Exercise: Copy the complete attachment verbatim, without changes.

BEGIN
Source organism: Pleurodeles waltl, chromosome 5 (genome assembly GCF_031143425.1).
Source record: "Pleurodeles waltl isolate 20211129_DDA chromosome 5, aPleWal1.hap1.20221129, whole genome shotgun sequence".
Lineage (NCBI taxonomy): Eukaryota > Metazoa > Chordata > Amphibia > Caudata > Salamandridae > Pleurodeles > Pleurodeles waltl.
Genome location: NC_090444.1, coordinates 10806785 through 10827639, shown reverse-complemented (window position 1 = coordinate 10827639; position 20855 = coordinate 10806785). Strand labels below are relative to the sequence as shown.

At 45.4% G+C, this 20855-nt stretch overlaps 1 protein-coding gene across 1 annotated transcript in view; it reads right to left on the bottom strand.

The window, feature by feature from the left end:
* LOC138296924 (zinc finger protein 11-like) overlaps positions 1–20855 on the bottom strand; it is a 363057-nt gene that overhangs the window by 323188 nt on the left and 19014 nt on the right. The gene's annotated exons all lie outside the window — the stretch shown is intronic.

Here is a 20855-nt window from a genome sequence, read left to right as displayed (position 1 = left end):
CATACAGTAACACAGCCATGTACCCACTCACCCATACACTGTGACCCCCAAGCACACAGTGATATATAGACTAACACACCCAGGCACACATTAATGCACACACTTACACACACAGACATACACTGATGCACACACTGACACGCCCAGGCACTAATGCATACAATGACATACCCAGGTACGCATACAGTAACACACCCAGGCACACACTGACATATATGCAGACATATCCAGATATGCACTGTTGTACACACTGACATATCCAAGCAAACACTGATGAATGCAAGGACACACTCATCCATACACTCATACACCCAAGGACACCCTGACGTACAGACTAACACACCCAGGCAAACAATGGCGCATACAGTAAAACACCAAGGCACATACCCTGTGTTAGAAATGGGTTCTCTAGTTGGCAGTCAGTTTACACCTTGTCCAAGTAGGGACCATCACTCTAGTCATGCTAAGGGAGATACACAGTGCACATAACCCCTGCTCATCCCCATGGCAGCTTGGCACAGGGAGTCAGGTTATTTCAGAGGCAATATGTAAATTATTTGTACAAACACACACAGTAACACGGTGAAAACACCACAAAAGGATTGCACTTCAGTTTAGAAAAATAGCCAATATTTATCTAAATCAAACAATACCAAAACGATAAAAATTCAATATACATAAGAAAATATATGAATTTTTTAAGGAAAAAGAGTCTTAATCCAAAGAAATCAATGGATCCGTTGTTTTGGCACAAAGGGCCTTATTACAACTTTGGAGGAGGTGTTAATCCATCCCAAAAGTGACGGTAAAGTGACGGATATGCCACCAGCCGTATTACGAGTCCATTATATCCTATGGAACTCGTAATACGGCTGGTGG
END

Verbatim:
Source organism: Pleurodeles waltl, chromosome 5 (genome assembly GCF_031143425.1).
Source record: "Pleurodeles waltl isolate 20211129_DDA chromosome 5, aPleWal1.hap1.20221129, whole genome shotgun sequence".
Lineage (NCBI taxonomy): Eukaryota > Metazoa > Chordata > Amphibia > Caudata > Salamandridae > Pleurodeles > Pleurodeles waltl.
Genome location: NC_090444.1, coordinates 10806785 through 10827639, shown reverse-complemented (window position 1 = coordinate 10827639; position 20855 = coordinate 10806785). Strand labels below are relative to the sequence as shown.

At 45.4% G+C, this 20855-nt stretch overlaps 1 protein-coding gene across 1 annotated transcript in view; it reads right to left on the bottom strand.

The window, feature by feature from the left end:
* LOC138296924 (zinc finger protein 11-like) overlaps positions 1–20855 on the bottom strand; it is a 363057-nt gene that overhangs the window by 323188 nt on the left and 19014 nt on the right. The gene's annotated exons all lie outside the window — the stretch shown is intronic.

Here is a 20855-nt window from a genome sequence, read left to right as displayed (position 1 = left end):
CATACAGTAACACAGCCATGTACCCACTCACCCATACACTGTGACCCCCAAGCACACAGTGATATATAGACTAACACACCCAGGCACACATTAATGCACACACTTACACACACAGACATACACTGATGCACACACTGACACGCCCAGGCACTAATGCATACAATGACATACCCAGGTACGCATACAGTAACACACCCAGGCACACACTGACATATATGCAGACATATCCAGATATGCACTGTTGTACACACTGACATATCCAAGCAAACACTGATGAATGCAAGGACACACTCATCCATACACTCATACACCCAAGGACACCCTGACGTACAGACTAACACACCCAGGCAAACAATGGCGCATACAGTAAAACACCAAGGCACATACCCTGTGTTAGAAATGGGTTCTCTAGTTGGCAGTCAGTTTACACCTTGTCCAAGTAGGGACCATCACTCTAGTCATGCTAAGGGAGATACACAGTGCACATAACCCCTGCTCATCCCCATGGCAGCTTGGCACAGGGAGTCAGGTTATTTCAGAGGCAATATGTAAATTATTTGTACAAACACACACAGTAACACGGTGAAAACACCACAAAAGGATTGCACTTCAGTTTAGAAAAATAGCCAATATTTATCTAAATCAAACAATACCAAAACGATAAAAATTCAATATACATAAGAAAATATATGAATTTTTTAAGGAAAAAGAGTCTTAATCCAAAGAAATCAATGGATCCGTTGTTTTGGCACAAAGGGCCTTATTACAACTTTGGAGGAGGTGTTAATCCATCCCAAAAGTGACGGTAAAGTGACGGATATGCCACCAGCCGTATTACGAGTCCATTATATCCTATGGAACTCGTAATACGGCTGGTGG